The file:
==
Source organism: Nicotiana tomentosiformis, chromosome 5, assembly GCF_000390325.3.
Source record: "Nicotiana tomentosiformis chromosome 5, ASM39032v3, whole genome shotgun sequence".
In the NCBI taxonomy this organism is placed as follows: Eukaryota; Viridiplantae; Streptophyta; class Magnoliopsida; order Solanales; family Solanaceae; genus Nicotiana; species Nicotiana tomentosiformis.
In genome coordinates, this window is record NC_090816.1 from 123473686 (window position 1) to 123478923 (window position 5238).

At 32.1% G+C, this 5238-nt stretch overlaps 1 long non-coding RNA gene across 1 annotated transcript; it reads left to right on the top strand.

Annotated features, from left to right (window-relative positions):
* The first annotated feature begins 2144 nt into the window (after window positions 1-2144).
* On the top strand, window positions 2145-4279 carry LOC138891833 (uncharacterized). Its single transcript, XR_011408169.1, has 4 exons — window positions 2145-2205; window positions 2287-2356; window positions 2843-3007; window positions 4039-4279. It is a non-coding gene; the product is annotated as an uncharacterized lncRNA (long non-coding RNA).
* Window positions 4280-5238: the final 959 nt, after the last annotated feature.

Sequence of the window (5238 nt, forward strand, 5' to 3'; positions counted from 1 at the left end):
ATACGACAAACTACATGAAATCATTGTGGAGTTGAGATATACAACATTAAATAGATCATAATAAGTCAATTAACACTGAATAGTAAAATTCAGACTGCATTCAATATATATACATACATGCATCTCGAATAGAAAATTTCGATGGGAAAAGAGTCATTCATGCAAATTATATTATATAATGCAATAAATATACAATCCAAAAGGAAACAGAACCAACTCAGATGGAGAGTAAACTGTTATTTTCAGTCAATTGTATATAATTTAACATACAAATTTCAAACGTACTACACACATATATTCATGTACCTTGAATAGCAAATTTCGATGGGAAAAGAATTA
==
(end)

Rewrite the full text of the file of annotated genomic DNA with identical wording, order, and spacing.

Source organism: Nicotiana tomentosiformis, chromosome 5, assembly GCF_000390325.3.
Source record: "Nicotiana tomentosiformis chromosome 5, ASM39032v3, whole genome shotgun sequence".
In the NCBI taxonomy this organism is placed as follows: Eukaryota; Viridiplantae; Streptophyta; class Magnoliopsida; order Solanales; family Solanaceae; genus Nicotiana; species Nicotiana tomentosiformis.
In genome coordinates, this window is record NC_090816.1 from 123473686 (window position 1) to 123478923 (window position 5238).

At 32.1% G+C, this 5238-nt stretch overlaps 1 long non-coding RNA gene across 1 annotated transcript; it reads left to right on the top strand.

Annotated features, from left to right (window-relative positions):
* The first annotated feature begins 2144 nt into the window (after window positions 1-2144).
* On the top strand, window positions 2145-4279 carry LOC138891833 (uncharacterized). Its single transcript, XR_011408169.1, has 4 exons — window positions 2145-2205; window positions 2287-2356; window positions 2843-3007; window positions 4039-4279. It is a non-coding gene; the product is annotated as an uncharacterized lncRNA (long non-coding RNA).
* Window positions 4280-5238: the final 959 nt, after the last annotated feature.

Sequence of the window (5238 nt, forward strand, 5' to 3'; positions counted from 1 at the left end):
ATACGACAAACTACATGAAATCATTGTGGAGTTGAGATATACAACATTAAATAGATCATAATAAGTCAATTAACACTGAATAGTAAAATTCAGACTGCATTCAATATATATACATACATGCATCTCGAATAGAAAATTTCGATGGGAAAAGAGTCATTCATGCAAATTATATTATATAATGCAATAAATATACAATCCAAAAGGAAACAGAACCAACTCAGATGGAGAGTAAACTGTTATTTTCAGTCAATTGTATATAATTTAACATACAAATTTCAAACGTACTACACACATATATTCATGTACCTTGAATAGCAAATTTCGATGGGAAAAGAATTA